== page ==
Serious drought conditions experienced in recent years across the Southwest, Midwest and Far West may seem insignificant in the years ahead if a new NASA-Cornell University study is correct in its long range climate outlook.
The study, released just last week, says a megadrought is possible for a large area of the United States in the not-too-distant future, a drought that could last for several decades, bringing with it life-and-planet-changing developments that could spell disaster not only to farmers but the population-at-large.
The study is drawing a great deal of attention, some of it negative from those who believe climate change in general is either unfounded or greatly over-rated. But authors of the study say scientific evidence supports their conclusion and warn that how we manage water resources in coming years will be critical if their predictions of a long-lasting drought run true.
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The study, published Feb. 12 in the journal Science Advances, an online publication of the American Association for the Advancement of Science, claims a major drought could form later this century and could last for as much as 30 years.
"The results were striking. As a society, we’ve weighted the dice toward megadrought. Data clearly point to a high risk in the Southwest and Great Plains as we continue to add carbon dioxide into our atmosphere," said Toby Ault, Cornell associate professor of earth and atmospheric sciences in a university report last week. "However, if we manage to get serious about lowering greenhouse gases within the next 10 years, we could face a lower risk."
NASA's Benjamin Cook and Jason Smerdon served as co-authors of the study.
According to the research team, the study, titled "Unprecedented 21st Century Drought Risk in the American Southwest and Central Plains and Drought Risk in Western North America," warns of higher regional temperatures amplifying possible late-century droughts and predicts extreme challenges facing agriculture and government that will face extreme challenges managing water needs exaggerated by a sustained period of exceptionally dry weather.
While researchers agree that human activity is adding to the elevated risk and timing of climate change, they also agree that a normal cyclic change in climate is also at play. By examining tree rings and other physical evidence, the report indicates previous research identified a period of time called Medieval Climate Anomaly (A.D. 1100-1300) when megadroughts were common.
By analyzing data from 17 state-of-the-art global climate models, Cook, Ault and Smerdon learned that western North America’s future drought risk exceeded even the driest centuries of the Medieval Climate Anomaly.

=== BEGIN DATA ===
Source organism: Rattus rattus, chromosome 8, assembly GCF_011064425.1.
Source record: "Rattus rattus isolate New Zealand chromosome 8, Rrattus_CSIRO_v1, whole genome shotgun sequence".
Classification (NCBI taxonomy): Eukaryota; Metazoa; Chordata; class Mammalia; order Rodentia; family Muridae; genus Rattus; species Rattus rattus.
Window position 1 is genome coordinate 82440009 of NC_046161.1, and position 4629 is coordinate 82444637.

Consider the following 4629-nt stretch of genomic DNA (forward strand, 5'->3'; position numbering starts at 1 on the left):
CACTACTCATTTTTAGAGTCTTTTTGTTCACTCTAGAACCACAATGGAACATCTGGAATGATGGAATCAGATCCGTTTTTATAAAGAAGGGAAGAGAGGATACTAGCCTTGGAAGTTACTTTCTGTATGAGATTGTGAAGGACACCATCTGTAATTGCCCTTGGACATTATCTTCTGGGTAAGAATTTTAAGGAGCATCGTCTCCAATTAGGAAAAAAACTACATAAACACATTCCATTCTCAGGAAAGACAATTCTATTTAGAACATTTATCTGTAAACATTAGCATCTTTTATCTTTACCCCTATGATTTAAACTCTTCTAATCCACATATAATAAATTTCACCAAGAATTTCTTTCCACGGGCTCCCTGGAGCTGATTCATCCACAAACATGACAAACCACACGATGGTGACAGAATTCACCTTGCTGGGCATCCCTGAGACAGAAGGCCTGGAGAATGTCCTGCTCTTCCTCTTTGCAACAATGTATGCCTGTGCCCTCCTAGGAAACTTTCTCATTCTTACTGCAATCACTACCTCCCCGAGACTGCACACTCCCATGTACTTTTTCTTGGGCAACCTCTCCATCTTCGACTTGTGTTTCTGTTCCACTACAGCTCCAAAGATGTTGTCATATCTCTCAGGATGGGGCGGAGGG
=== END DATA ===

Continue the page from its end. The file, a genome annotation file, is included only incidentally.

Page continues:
According to the report published in the Cornell Chronicle, The role of climate change in causing extreme heat waves, drastic rainfall, negative impacts on human health and threatened food security have received more attention recently than megadroughts. However, Ault views prolonged drought risk as yet another natural hazard that becomes more likely from human activity.
"Hurricanes and tornadoes are natural hazards and they strike fast. A megadrought is a natural hazard, but it unfolds slowly – over a period of decades," said Ault. “It’s just another natural hazard and one we can manage."
The study indicates that while less rain will fall during the upcoming megadrought period, of greater concern will be elevated heat levels which will rob moisture from soils, further complicating food production.
There's at least an "80 percent chance of a megadrought in the aforementioned regions" if climate change continues unabated, Ault says.
A megadrought is defined as a drought that lasts for decades or longer, such as those that scorched portions of the West in the 12th and 13th centuries.
"Natural droughts like the 1930s Dust Bowl and the current drought in the Southwest have historically lasted maybe a decade or a little less," Ben Cook, climate scientist at NASA's Goddard Institute for Space Studies and lead author of the study, said in a statement.
Ault, a faculty fellow with the Atkinson Center for a Sustainable Future, wants to lower carbon dioxide emissions quickly.
"The time to act is now. The time to start planning for adaptation is now," he said. "We need to assess what the rest of this century will look like for our children and grandchildren."
The National Science Foundation and NASA funded the research. Ault was supported by a startup grant from the College of Agriculture and Life Sciences.